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Meaningful Wellbeing

Wellbeing should never be a blanket approach. What’s important to one person, may not fit another.

Wellbeing is personal to each person.

Donna B 2

I have a bit of a ‘thing’ about wellbeing. It feels like the buzz word of the moment.  Schools made it their priority, following the return to on-site teaching, after the various lockdowns. It was deemed essential for the wellbeing of children and staff to be at the absolute forefront of what we were planning.  

And so, it should be. Wellbeing is an essential part of all our lives. It is defined as,  ‘the state of being comfortable, healthy or happy.’ It infers wellness, a quality of life. 

So, when I say I have a ‘bit of a thing’ about ‘wellbeing’, it is not wellbeing itself. I do believe that this should have always been at the forefront of what we do, what we all do. Because to be mindful of wellbeing is being mindful of what you, and others around you, need to be happy. In fact, a study by Warwick University found that, ‘Happiness makes people more productive at work’ []. Therefore, focusing on wellbeing should create higher levels of happiness and wellness, which in turn create a rise in productivity. What is not to love about that? 

Why then, does wellbeing so often feel like an afterthought, a tag on, a ‘blanket’ approach, or a tick box exercise. It becomes a box of biscuits, a well-intentioned quote, scheduled mindful moments, a basket of treats, yoga for all, or free pizza when working late. To me, whilst these are all lovely gestures, these are not wellbeing.  These are the outcomes rather than the impact, the gifts rather than the thought.  

The wellbeing of a person is what is good for that person. It is personal to them. We all have unique needs and therefore our wellbeing needs to be met in diverse ways.  For some, and I am referring to those in education here, it might be the chance to take PPA at home, to opt out of school clubs, or to be gifted lieu time if you do clubs.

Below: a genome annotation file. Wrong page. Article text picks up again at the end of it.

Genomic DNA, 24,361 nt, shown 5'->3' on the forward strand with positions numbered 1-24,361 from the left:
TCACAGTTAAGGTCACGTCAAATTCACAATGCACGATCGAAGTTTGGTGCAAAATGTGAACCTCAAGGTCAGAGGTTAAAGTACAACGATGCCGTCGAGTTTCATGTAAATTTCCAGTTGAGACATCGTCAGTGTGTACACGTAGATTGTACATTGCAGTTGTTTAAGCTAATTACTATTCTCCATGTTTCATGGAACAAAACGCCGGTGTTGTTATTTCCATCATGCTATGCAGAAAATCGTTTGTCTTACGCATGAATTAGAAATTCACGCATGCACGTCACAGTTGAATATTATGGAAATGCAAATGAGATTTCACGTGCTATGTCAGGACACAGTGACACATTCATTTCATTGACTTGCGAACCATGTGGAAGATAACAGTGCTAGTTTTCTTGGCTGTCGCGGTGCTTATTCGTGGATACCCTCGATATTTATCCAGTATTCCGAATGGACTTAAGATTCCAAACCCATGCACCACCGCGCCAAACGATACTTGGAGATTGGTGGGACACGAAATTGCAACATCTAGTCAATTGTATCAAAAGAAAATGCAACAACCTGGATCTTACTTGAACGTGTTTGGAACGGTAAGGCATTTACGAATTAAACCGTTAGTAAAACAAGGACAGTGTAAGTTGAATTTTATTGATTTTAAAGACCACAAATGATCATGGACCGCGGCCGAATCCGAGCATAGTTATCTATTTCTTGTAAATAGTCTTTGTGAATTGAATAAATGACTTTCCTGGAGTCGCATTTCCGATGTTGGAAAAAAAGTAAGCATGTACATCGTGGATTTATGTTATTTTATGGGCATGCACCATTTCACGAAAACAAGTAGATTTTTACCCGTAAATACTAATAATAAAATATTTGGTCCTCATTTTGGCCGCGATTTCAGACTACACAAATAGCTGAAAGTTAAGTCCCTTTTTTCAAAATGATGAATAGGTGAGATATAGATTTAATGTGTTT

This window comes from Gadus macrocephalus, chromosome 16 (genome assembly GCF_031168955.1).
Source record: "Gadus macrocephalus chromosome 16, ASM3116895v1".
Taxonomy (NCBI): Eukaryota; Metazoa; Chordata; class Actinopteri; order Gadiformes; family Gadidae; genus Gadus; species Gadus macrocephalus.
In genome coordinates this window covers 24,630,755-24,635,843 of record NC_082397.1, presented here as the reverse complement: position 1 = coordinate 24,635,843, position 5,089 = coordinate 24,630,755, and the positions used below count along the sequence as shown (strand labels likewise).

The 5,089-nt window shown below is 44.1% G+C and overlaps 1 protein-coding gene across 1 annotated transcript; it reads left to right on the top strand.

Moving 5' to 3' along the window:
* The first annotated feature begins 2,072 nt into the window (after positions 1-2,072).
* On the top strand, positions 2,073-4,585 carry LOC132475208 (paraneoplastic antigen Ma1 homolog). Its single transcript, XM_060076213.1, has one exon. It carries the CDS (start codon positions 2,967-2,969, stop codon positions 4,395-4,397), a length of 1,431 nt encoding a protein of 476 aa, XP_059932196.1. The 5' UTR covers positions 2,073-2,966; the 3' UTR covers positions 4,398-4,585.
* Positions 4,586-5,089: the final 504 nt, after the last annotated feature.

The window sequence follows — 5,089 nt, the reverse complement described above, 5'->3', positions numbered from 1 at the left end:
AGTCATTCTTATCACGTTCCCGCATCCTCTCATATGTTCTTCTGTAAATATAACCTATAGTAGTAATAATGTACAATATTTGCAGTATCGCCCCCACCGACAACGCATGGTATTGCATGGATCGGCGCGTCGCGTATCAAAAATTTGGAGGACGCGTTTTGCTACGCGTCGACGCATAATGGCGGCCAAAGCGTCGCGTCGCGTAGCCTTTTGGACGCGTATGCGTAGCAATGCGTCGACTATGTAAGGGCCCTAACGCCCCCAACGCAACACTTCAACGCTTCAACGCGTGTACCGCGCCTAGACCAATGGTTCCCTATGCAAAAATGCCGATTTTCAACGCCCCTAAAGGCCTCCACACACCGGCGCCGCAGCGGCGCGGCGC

It could be a space to pray, a quiet room to plan, brief (on task) meetings, or a time and space to relax and talk. It might be organised exercise, or night’s out, or it could be a bookable day off for that special moment. It could be a million different things.  But the point is, it is personal. It is not a ‘one-size-fits-all’ approach. It can never be that. And yet, it so often is.  

We clearly have a long way to go yet in really meeting and addressing the wellbeing needs of others. And like safeguarding, it is the duty of all of us. But I would say that the first step would be to get to know your friends and colleagues just that little bit better, it is about really listening to others, only then will we truly be able to help support them in those little ways that mean so much. Only then will we be able to start to address our wellbeing in a meaningful way.  

Now pass that tin of chocolate biscuits before we squeeze in that yoga session.

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The author

Donna is a primary school teacher in Essex. An early career in administrative and secretarial roles wasn’t fulfilling enough for her and a chance to work as a teaching assistant, when her three boys were young, presented the catalytic moment that saw her retrain as a teacher. Juggling study, work, children and a dog was not easy but she managed to achieve her goal and qualified as a teacher in 2014 aged 40. Her passion for English was noted in her NQT year and she was offered the opportunity to lead Literacy, a position that was also bestowed on her in her current setting along with the offer to start the journey towards Artsmark, weaving its creative heart throughout their curriculum. Promoting reading is an absolute passion and she can be seen regularly immersing her classes in the joy of a text.

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